sandyballs Sat 27-Oct-12 10:17:11

The problem is also that they've always done Halloween together in a group. I could say she's doing something else but this mum is bound to see them walking around and will understandably be hurt.

sandyballs Sat 27-Oct-12 10:18:47

Should add it was done reluctantly with her in the past, I told them it was the right thing to do, and perhaps now it is time to just let them decide.

ZZZenAgain Sat 27-Oct-12 10:20:11

does the mum know about the problems the girls had before? It will be hard to be honest with her. She can't help feeling hurt on her dd's behalf if you tell her that your dd doesn't want her to come along.

OpheliaPayneAgain Sat 27-Oct-12 10:24:58

Your children are of an age to have their own friends. Parents should be well in the background by now. If put on the spot by the other mother simply say "sorry, DS is with her school friends this year" stressing the "school"

sandyballs Sat 27-Oct-12 10:26:40

Yes she is well aware of the problems, school were involved, meetings were had. School tried to draw up a timetable of who DD was allowed to play with on which days, I wrote about it on here. They scrapped that after we complained and decided to tell this girl to just stay away from DD.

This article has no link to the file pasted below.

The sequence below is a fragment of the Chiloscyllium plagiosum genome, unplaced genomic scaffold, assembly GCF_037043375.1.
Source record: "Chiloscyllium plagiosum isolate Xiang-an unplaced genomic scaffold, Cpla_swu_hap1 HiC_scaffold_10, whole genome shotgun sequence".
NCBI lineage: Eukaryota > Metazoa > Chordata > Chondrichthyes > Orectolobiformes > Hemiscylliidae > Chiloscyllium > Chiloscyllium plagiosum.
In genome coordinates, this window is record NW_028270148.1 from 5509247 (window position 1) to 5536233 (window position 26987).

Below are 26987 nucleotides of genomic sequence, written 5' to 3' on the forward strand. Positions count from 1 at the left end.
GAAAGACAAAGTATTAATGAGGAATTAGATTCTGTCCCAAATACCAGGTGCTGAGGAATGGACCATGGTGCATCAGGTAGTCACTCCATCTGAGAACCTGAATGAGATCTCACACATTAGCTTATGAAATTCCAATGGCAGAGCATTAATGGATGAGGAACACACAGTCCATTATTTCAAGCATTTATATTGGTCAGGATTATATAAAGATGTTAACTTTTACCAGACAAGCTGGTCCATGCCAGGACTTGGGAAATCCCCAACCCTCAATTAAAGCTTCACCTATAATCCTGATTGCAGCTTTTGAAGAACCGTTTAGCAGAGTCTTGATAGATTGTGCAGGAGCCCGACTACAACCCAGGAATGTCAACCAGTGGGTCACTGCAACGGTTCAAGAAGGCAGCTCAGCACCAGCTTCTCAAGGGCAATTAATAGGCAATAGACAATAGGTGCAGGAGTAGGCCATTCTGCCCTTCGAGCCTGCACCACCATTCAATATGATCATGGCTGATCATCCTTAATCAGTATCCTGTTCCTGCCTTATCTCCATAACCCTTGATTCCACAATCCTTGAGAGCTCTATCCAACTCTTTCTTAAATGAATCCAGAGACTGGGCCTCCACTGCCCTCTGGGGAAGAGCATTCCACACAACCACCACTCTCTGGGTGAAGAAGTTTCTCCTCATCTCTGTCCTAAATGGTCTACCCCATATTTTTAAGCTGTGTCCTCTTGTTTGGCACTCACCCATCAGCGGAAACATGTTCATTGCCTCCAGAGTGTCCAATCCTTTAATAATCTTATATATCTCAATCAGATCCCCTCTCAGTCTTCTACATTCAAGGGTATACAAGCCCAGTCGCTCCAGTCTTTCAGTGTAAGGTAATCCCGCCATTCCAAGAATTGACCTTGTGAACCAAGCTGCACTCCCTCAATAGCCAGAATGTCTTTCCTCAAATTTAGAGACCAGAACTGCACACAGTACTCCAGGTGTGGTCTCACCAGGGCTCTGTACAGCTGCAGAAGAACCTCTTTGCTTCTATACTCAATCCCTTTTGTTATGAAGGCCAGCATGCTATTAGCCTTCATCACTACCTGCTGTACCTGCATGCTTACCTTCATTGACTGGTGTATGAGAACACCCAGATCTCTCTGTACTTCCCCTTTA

The mum is lovely but never seemed to understand how her daughters obsessive behaviour affected my DD and why she had reached the end of her tether with it and her kindness towards her was turning into annoyance and frustration.

motherinferior Sat 27-Oct-12 10:28:31

I'm not involved in DD1's social life at all. (I am, separately, friends with the mothers of quite a few of her mates - I'm not some antisocial weirdo or anything, it's just that she's quite sociable and strong-minded on her own!) Occasionally I do say "hey, why don't you see so-and-so" but that's about it.

bigTillyMint Sat 27-Oct-12 10:30:52

Yes, I agree, say to the mum that your DD is going with her school friends - that they have organised it themselves and it's not for you to interfere. Then suggest that her DD does similar with her school friends.

bigTillyMint Sat 27-Oct-12 10:31:45

DD would kill me if I tried to be involved in her social life although I am close friends with two of her bestiesgrin

bigTillyMint Sat 27-Oct-12 10:32:33

Besties MUMS that should saygrin

Bluebell99 Sat 27-Oct-12 10:33:15